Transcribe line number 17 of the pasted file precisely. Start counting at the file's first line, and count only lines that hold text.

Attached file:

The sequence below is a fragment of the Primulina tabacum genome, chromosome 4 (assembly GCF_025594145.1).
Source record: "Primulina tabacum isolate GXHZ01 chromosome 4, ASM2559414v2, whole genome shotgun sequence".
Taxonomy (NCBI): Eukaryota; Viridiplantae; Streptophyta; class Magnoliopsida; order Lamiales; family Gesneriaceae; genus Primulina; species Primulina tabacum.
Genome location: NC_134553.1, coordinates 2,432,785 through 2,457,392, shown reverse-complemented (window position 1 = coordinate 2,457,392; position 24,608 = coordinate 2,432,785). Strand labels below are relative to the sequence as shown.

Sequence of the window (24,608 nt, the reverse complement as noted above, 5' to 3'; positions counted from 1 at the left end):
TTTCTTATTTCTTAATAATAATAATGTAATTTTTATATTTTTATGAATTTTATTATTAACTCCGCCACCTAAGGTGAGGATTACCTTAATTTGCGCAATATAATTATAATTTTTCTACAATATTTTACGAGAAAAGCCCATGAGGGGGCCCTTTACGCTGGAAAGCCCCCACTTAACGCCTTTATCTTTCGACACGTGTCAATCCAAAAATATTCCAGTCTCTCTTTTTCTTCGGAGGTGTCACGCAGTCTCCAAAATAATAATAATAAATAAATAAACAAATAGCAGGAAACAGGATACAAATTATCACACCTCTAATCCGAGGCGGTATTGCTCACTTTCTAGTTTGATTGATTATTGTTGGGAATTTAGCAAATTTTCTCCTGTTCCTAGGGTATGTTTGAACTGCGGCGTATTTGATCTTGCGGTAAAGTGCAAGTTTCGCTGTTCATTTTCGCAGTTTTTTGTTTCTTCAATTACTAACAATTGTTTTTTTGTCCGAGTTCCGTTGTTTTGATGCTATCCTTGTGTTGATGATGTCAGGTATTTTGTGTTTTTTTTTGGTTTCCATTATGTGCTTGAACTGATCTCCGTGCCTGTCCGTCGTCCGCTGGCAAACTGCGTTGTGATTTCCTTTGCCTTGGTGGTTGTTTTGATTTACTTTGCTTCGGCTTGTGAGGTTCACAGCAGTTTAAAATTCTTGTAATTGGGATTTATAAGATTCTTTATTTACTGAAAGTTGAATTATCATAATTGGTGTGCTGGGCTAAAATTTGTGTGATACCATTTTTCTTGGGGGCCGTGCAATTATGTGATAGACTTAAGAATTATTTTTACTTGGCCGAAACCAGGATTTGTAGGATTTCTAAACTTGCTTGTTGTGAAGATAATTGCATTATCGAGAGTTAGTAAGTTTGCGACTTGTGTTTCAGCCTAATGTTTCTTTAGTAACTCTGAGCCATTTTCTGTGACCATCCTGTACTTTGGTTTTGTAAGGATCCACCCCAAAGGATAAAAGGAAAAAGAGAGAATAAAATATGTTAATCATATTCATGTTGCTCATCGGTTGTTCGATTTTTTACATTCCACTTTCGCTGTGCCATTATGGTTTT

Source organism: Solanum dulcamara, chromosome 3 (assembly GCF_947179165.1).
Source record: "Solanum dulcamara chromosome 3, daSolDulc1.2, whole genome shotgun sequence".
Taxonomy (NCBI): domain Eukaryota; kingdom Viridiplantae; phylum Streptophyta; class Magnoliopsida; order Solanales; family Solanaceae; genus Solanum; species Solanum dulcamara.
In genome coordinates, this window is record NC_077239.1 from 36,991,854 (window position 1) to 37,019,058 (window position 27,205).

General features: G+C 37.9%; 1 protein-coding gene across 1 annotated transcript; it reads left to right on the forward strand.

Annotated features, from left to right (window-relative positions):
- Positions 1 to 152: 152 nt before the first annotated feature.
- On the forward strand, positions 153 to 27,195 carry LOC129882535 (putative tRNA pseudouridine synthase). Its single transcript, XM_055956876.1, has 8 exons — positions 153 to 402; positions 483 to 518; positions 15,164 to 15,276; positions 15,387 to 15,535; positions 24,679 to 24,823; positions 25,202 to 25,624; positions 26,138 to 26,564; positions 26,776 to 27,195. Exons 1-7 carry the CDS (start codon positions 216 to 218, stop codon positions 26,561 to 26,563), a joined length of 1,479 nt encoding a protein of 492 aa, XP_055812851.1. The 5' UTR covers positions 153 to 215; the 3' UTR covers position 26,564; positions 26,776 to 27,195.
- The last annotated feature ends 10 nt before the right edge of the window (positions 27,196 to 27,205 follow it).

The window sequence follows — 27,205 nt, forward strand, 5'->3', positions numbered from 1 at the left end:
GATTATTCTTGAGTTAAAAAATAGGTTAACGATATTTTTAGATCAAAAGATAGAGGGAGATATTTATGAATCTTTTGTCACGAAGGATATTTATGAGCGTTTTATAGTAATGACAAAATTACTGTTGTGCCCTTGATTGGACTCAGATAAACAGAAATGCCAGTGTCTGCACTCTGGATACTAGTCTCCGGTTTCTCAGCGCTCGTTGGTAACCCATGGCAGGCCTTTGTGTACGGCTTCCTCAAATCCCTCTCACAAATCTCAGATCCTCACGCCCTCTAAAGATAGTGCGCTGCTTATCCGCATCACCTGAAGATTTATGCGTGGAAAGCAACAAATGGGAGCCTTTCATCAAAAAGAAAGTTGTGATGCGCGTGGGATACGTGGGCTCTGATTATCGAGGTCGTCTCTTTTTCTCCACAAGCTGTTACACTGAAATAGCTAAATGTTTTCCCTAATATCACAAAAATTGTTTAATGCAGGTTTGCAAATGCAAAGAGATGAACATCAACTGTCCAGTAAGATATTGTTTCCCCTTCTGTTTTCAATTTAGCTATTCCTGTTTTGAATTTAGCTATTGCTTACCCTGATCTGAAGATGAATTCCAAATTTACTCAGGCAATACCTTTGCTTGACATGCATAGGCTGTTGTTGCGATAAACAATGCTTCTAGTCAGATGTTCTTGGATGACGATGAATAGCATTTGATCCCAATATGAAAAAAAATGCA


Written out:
GATTATTCTTGAGTTAAAAAATAGGTTAACGATATTTTTAGATCAAAAGATAGAGGGAGATATTTATGAATCTTTTGTCACGAAGGATATTTATGAGCGTTTTATAGTAATGACAAAATTACTGTTGTGCCCTTGATTGGACTCAGATAAACAGAAATGCCAGTGTCTGCACTCTGGATACTAGTCTCCGGTTTCTCAGCGCTCGTTGGTAACCCATGGCAGGCCTTTGTGTACGGCTTCCTCAAATCCCTCTCACAAATCTCAGATCCTCACGCCCTCTAAAGATAGTGCGCTGCTTATCCGCATCACCTGAAGATTTATGCGTGGAAAGCAACAAATGGGAGCCTTTCATCAAAAAGAAAGTTGTGATGCGCGTGGGATACGTGGGCTCTGATTATCGAGGTCGTCTCTTTTTCTCCACAAGCTGTTACACTGAAATAGCTAAATGTTTTCCCTAATATCACAAAAATTGTTTAATGCAGGTTTGCAAATGCAAAGAGATGAACATCAACTGTCCAGTAAGATATTGTTTCCCCTTCTGTTTTCAATTTAGCTATTCCTGTTTTGAATTTAGCTATTGCTTACCCTGATCTGAAGATGAATTCCAAATTTACTCAGGCAATACCTTTGCTTGACATGCATAGGCTGTTGTTGCGATAAACAATGCTTCTAGTCAGATGTTCTTGGATGACGATGAATAGCATTTGATCCCAATATGAAAAAAAATGCA